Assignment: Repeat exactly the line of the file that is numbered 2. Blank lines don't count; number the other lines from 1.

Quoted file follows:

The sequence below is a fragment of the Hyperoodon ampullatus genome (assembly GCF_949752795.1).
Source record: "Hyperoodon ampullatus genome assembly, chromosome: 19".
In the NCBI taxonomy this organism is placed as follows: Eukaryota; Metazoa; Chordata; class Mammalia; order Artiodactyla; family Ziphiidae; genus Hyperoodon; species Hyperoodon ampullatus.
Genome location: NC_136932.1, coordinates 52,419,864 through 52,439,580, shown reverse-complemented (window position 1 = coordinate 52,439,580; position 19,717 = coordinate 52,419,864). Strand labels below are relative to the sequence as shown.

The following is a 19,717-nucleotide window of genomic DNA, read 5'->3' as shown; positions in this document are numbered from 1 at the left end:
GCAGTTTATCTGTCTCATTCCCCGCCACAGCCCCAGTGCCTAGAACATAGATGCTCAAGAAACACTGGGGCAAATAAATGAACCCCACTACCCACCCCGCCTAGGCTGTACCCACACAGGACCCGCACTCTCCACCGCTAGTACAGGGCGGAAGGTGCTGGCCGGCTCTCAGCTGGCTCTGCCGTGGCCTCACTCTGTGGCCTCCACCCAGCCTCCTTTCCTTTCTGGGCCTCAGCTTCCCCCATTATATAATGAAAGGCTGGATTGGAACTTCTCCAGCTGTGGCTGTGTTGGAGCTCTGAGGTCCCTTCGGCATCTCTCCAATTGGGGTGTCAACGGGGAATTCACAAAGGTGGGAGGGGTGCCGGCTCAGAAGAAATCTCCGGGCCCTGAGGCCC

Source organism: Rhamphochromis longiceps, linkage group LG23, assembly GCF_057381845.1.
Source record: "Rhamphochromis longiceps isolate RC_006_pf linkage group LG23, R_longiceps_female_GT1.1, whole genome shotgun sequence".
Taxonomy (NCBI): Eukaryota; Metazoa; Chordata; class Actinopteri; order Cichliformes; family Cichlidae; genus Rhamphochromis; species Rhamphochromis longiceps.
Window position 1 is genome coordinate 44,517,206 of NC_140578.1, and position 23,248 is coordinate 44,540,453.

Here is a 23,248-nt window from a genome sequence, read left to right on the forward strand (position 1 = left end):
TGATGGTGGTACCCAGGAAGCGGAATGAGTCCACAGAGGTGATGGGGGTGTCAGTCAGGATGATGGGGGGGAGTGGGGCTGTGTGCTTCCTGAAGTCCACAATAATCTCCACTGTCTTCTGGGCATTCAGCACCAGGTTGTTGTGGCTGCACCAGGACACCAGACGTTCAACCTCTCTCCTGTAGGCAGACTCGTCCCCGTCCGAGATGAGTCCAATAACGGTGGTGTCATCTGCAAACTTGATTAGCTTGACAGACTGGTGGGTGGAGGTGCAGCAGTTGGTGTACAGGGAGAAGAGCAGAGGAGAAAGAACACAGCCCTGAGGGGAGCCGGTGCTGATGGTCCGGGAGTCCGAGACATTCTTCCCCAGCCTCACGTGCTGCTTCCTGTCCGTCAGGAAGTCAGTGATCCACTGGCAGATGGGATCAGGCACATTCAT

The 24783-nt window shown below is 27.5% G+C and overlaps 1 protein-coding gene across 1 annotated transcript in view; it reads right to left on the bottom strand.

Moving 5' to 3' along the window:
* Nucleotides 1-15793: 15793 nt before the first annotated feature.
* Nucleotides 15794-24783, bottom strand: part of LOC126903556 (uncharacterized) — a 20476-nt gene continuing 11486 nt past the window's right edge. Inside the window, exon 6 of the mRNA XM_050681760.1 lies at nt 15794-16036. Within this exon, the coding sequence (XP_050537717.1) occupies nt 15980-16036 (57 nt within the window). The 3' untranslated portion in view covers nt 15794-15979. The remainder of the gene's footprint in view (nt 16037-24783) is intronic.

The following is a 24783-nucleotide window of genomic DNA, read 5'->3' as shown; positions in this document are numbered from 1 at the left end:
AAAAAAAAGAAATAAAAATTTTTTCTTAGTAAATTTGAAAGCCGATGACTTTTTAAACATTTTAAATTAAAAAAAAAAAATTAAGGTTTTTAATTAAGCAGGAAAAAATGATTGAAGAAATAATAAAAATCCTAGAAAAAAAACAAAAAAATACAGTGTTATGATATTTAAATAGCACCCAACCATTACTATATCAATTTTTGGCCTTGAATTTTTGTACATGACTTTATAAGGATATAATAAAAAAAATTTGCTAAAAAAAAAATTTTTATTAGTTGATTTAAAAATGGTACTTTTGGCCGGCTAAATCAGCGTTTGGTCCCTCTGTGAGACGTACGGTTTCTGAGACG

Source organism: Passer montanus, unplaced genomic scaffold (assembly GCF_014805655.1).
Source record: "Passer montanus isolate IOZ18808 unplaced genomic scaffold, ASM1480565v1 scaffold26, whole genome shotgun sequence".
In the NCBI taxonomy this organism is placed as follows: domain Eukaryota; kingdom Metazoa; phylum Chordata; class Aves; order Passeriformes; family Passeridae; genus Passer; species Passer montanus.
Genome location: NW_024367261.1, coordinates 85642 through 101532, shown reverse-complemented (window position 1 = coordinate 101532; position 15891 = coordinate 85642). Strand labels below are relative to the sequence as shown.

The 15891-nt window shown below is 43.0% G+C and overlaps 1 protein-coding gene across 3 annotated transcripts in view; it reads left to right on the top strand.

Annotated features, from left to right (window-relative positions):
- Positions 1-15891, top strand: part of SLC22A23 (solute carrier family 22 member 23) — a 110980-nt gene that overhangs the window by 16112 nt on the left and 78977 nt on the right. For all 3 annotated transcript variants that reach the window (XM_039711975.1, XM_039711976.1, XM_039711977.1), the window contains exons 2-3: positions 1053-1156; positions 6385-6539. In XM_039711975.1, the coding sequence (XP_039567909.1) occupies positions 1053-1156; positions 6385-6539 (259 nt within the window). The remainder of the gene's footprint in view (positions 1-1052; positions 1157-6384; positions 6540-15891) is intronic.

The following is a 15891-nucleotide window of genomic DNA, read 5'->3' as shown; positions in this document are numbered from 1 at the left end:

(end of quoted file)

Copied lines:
Source record: "Hyperoodon ampullatus genome assembly, chromosome: 19".